ISSN (Print) - 0012-9976 | ISSN (Online) - 2349-8846

Articles by Sumanta BanerjeeSubscribe to Sumanta Banerjee

All Quiet on the Maoist Front?

The unrest in rural Andhra Pradesh will continue unless both sides - the state and Naxalite groups - withdraw from their respective maximalist positions. The battle, currently on, is being waged on issues that rightly should have been solved years ago; yet land reforms and social justice continue to elude the rural poor.

Reflections on the Tsunami

Humanitarian concerns figure little in the disaster management policies of the government; nor do they guide the functioning of various agencies expected to provide relief. The absence of coordinated strategies to provide aid to the affected renders futile any debate on the ability of science and religion to predict disasters or protect potential victims.

Revisiting Kolkata As An 'NRB'

Two Victorian colonial trends continue to persist in modern Kolkata - the miserable existence of the city's poor on its pavements and a rejuvenated fascination for the glory of the raj on the other; both are sustained by the prerogatives and compulsions of the ruling party. The party's efforts to establish its hegemony over all spheres of civic life has fostered a symbiotic relationship with a rising criminal class - a class that feeds on and, in turn, also sustains the different socio-economic groups who have chosen to make Kolkata their home.

The Popular Politics of Crime

Veerappan's career as 'outlaw' ranged from his role as a traditional rural brigand with a Robin Hood image to a high profile smuggler-cum-kidnapper, who spun around himself a complex web involving forest officials, policemen, state politicians and even poor villagers. The convergence of these roles is almost typical of the new generation of mafia dons who currently operate in the metropolitan cities.

India's 'Home' Front

During the last 50 years, the Indian state seems to have succeeded more in alienating a large number of our people than in winning them over in the folds of its 'home'. It is the home ministry, which has been trying to rule vast swathes of our country with a rod of iron - from Kashmir in the north-west to the seven sisters in the north-east.

Can the Left Confront the BJP?

It is about time that those who still believe in the workability of parliament in India (its numerous failures notwithstanding) realise that the BJP is a party which is persona non grata in the Indian parliamentary system. The party has demonstrated on more than one occasion that it is committed to values and norms that are totally alien to those that underpin our Constitution. It is necessary to recognise that those committed to building a theocratic Hindu Rashtra have to be defeated. This is the real challenge before the Indian Left today. But is the Left willing to pick up the gauntlet?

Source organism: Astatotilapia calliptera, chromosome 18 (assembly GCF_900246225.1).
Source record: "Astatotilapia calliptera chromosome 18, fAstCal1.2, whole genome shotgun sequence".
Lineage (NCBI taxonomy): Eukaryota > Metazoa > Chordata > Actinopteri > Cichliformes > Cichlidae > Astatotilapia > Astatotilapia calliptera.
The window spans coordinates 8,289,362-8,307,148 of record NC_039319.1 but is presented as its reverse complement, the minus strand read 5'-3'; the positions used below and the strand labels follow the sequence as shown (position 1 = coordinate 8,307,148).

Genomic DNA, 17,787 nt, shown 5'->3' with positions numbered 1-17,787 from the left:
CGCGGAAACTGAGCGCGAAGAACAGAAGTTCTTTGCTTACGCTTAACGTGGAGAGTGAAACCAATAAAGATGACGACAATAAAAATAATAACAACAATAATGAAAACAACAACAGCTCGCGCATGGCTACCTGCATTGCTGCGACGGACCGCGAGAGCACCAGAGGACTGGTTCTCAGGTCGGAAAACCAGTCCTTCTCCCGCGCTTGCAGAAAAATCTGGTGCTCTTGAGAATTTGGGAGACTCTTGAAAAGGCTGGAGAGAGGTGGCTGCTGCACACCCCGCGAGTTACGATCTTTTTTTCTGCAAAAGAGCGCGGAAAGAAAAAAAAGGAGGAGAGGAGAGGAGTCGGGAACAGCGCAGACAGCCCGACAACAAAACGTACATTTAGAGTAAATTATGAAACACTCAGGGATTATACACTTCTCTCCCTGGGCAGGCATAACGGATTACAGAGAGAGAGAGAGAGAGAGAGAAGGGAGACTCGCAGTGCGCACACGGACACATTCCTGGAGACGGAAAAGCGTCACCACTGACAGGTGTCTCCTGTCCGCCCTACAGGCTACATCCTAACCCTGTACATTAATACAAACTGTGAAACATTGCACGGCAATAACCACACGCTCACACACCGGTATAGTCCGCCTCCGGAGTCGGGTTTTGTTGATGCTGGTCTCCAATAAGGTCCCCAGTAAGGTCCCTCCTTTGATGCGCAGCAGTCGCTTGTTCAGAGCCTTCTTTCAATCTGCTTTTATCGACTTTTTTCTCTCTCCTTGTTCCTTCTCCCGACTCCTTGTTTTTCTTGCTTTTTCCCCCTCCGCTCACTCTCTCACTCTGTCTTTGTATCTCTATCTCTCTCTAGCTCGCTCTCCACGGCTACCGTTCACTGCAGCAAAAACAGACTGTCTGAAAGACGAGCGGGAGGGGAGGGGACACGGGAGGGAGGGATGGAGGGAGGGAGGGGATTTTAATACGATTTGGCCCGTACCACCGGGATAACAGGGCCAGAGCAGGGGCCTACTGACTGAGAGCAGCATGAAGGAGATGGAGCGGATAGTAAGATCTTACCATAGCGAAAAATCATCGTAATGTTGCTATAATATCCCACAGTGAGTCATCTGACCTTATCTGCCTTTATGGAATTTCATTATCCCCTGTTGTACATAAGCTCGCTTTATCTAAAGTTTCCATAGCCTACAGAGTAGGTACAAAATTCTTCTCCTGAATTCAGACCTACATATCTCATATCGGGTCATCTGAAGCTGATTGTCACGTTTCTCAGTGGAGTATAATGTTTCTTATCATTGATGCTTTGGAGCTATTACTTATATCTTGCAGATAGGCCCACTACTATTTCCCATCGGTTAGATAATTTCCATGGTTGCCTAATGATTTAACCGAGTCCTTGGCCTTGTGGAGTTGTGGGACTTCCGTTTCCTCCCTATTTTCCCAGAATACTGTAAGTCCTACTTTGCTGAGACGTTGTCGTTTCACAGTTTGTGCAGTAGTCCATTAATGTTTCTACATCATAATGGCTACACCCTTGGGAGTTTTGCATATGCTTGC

Pornography of Torture

The roots of torture in the US politico-ethical thinking and geographical strategy go further back than September 11. The record of US troops in Vietnam in the recent past provides clues to what is happening in Iraq today. What is more ominous though is that the continuity of this tradition is being maintained by a new generation of young minions from the lumpen proletarianised sections of the American poor and middle class - both white and black men and women.

Remembering M N Roy

Despite the mercurial political swings that characterised his life, M N Roy remained consistent in his quest for India's 'psychological revolution and moral regeneration' based on his conception of a 'radical humanism'. His theoretical propositions on a variety of political issues retain their relevance even today.

Need of the Hour

In order to undo the damage that had been inflicted on us by the previous regime, it is necessary to go beyond the immediate task of cleansing the crucial institutions. Merely shunting out the heads of institutions and bureaucrats will not do.

Muslim Dilemma

Let down by the Congress and other secular political parties, Muslims have nowhere to go. Thus, the spectacle of large numbers of Muslims, especially the young, joining the BJP on the eve of the Lok Sabha polls is a signifier of the age-old nostrum, 'If you can't lick them, join them'.

Politics sans Ideology

Politics as a career is more remunerative and power-enhancing in India than any other profession. More important than the immediate cash transactions, however, is the sheer hope of power that seduces turncoats to stoop to the lowest level to become MPs, MLAs, or ministers with the help of any party, regardless of ideology.

Is This the Voice of the People?

A numerical majority of voters cannot in itself be held to be the criterion for judging a democratic system. For a system to earn democratic legitimacy, it is the quality of this majority, its ability to make politically responsible decisions that respect cultural plurality, secular values, human rights in the Indian situation, that matter. A wrong cannot possibly become right just because the majority voted for it. Similarly, a public agitation or a mass movement, even if claiming participation by a majority, should be judged by its politics, not popularity.


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